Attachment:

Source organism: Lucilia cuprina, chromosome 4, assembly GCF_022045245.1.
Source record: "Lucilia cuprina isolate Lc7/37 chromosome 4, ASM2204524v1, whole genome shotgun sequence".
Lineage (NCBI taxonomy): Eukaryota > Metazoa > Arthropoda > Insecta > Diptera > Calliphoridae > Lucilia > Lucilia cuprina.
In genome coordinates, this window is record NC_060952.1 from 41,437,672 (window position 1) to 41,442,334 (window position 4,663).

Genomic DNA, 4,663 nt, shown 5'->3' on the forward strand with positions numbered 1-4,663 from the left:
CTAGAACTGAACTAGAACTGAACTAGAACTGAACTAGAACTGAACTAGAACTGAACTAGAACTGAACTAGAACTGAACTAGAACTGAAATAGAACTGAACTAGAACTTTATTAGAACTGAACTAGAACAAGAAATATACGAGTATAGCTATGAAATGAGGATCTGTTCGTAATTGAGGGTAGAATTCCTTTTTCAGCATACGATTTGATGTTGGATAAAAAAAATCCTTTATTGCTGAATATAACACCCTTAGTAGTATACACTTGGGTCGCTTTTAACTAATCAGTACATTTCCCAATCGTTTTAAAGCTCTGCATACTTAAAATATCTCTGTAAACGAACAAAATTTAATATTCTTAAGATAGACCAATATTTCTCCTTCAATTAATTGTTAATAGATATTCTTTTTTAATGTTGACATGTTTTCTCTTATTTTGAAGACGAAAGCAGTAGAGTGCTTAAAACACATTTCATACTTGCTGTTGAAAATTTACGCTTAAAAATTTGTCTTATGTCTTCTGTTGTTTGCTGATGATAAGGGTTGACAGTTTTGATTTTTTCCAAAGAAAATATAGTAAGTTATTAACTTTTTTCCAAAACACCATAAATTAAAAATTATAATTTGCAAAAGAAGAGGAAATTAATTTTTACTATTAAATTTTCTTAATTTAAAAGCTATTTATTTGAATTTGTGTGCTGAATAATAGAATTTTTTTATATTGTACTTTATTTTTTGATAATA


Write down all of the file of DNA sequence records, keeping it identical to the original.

Source organism: Lucilia cuprina, chromosome 4, assembly GCF_022045245.1.
Source record: "Lucilia cuprina isolate Lc7/37 chromosome 4, ASM2204524v1, whole genome shotgun sequence".
Lineage (NCBI taxonomy): Eukaryota > Metazoa > Arthropoda > Insecta > Diptera > Calliphoridae > Lucilia > Lucilia cuprina.
In genome coordinates, this window is record NC_060952.1 from 41,437,672 (window position 1) to 41,442,334 (window position 4,663).

Genomic DNA, 4,663 nt, shown 5'->3' on the forward strand with positions numbered 1-4,663 from the left:
CTAGAACTGAACTAGAACTGAACTAGAACTGAACTAGAACTGAACTAGAACTGAACTAGAACTGAACTAGAACTGAACTAGAACTGAAATAGAACTGAACTAGAACTTTATTAGAACTGAACTAGAACAAGAAATATACGAGTATAGCTATGAAATGAGGATCTGTTCGTAATTGAGGGTAGAATTCCTTTTTCAGCATACGATTTGATGTTGGATAAAAAAAATCCTTTATTGCTGAATATAACACCCTTAGTAGTATACACTTGGGTCGCTTTTAACTAATCAGTACATTTCCCAATCGTTTTAAAGCTCTGCATACTTAAAATATCTCTGTAAACGAACAAAATTTAATATTCTTAAGATAGACCAATATTTCTCCTTCAATTAATTGTTAATAGATATTCTTTTTTAATGTTGACATGTTTTCTCTTATTTTGAAGACGAAAGCAGTAGAGTGCTTAAAACACATTTCATACTTGCTGTTGAAAATTTACGCTTAAAAATTTGTCTTATGTCTTCTGTTGTTTGCTGATGATAAGGGTTGACAGTTTTGATTTTTTCCAAAGAAAATATAGTAAGTTATTAACTTTTTTCCAAAACACCATAAATTAAAAATTATAATTTGCAAAAGAAGAGGAAATTAATTTTTACTATTAAATTTTCTTAATTTAAAAGCTATTTATTTGAATTTGTGTGCTGAATAATAGAATTTTTTTATATTGTACTTTATTTTTTGATAATA